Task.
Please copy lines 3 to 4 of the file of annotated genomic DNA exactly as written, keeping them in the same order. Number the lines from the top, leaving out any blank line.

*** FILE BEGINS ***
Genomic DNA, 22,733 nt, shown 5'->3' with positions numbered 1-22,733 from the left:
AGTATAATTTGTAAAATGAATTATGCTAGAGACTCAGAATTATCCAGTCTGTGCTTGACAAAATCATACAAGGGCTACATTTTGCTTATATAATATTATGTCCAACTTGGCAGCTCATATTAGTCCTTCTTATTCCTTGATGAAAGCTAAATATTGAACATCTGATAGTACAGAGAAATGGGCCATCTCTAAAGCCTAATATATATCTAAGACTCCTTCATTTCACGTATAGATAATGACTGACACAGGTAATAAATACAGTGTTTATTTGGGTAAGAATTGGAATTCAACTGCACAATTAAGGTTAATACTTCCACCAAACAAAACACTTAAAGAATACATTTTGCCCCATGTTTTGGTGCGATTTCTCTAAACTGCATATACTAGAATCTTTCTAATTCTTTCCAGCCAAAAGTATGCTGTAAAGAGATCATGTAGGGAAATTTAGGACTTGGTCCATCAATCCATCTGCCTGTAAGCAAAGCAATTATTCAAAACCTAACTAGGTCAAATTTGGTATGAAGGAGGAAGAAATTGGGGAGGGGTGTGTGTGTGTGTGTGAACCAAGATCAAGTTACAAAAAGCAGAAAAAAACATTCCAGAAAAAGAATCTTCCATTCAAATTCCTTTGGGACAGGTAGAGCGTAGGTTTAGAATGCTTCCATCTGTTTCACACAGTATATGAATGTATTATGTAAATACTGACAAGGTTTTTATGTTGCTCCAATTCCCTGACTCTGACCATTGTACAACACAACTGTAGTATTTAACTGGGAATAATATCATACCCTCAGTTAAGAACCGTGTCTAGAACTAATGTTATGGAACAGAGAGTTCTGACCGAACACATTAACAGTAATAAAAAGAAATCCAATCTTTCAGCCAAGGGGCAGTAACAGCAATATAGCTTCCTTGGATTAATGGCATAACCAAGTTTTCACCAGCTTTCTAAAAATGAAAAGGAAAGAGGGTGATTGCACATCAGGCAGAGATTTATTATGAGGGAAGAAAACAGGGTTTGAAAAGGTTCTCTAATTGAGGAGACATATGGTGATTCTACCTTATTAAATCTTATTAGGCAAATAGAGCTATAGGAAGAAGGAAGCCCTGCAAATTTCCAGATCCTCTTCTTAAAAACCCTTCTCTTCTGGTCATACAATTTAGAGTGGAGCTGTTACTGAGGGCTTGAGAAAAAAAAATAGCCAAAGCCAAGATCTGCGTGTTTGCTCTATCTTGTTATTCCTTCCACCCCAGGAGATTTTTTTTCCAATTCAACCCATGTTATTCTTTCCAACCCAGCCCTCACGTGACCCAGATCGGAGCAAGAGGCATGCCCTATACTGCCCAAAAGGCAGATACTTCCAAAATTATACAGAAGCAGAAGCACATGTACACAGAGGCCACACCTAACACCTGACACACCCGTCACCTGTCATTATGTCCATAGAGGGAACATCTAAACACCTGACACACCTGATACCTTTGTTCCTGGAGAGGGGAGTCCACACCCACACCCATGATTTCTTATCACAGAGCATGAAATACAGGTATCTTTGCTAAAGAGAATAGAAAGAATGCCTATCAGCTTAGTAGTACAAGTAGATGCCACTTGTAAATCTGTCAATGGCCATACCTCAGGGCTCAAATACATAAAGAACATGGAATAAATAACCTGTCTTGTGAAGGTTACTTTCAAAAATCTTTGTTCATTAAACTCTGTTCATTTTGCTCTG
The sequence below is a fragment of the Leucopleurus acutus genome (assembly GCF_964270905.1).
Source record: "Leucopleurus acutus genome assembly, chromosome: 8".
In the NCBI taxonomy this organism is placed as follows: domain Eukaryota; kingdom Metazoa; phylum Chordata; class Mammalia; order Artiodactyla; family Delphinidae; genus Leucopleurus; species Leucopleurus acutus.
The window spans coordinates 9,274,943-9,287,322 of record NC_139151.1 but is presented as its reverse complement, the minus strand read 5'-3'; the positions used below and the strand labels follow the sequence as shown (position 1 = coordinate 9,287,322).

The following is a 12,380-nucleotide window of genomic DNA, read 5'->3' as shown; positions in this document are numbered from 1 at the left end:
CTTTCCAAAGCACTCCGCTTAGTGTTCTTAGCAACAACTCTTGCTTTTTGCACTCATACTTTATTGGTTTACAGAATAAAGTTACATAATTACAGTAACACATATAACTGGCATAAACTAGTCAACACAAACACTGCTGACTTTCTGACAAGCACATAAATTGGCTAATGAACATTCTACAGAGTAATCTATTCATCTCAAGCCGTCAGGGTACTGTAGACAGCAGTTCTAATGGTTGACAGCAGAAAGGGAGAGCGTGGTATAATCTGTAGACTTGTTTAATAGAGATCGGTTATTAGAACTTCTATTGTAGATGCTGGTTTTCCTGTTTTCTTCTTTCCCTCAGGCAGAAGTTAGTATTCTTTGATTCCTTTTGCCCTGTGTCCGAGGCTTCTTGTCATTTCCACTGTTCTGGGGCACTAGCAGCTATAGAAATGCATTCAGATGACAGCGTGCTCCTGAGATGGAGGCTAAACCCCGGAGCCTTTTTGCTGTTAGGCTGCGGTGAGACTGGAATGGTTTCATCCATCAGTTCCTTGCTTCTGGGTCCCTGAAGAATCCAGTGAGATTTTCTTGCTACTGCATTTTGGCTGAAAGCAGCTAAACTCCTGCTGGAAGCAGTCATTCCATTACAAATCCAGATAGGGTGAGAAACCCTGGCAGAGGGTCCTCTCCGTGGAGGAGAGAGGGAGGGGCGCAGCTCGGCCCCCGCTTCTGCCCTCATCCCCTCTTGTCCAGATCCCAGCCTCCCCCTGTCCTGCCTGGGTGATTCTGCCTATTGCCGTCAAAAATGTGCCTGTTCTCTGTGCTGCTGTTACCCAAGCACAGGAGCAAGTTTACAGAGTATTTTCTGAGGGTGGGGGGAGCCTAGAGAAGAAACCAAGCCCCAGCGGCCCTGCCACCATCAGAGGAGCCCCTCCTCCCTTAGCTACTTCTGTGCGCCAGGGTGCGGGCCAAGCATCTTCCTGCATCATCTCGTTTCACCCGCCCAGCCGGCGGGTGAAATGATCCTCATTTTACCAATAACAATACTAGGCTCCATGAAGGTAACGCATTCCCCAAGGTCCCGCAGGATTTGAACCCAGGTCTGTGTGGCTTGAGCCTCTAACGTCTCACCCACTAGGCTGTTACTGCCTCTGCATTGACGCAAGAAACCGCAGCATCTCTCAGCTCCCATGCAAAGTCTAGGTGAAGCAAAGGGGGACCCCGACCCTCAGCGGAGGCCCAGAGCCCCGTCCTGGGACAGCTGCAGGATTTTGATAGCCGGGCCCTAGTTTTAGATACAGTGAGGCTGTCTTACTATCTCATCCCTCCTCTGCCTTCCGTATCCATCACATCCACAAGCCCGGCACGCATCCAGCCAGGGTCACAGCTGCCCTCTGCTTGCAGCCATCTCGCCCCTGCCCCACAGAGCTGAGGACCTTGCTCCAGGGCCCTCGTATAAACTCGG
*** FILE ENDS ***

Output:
The sequence below is a fragment of the Leucopleurus acutus genome (assembly GCF_964270905.1).
Source record: "Leucopleurus acutus genome assembly, chromosome: 8".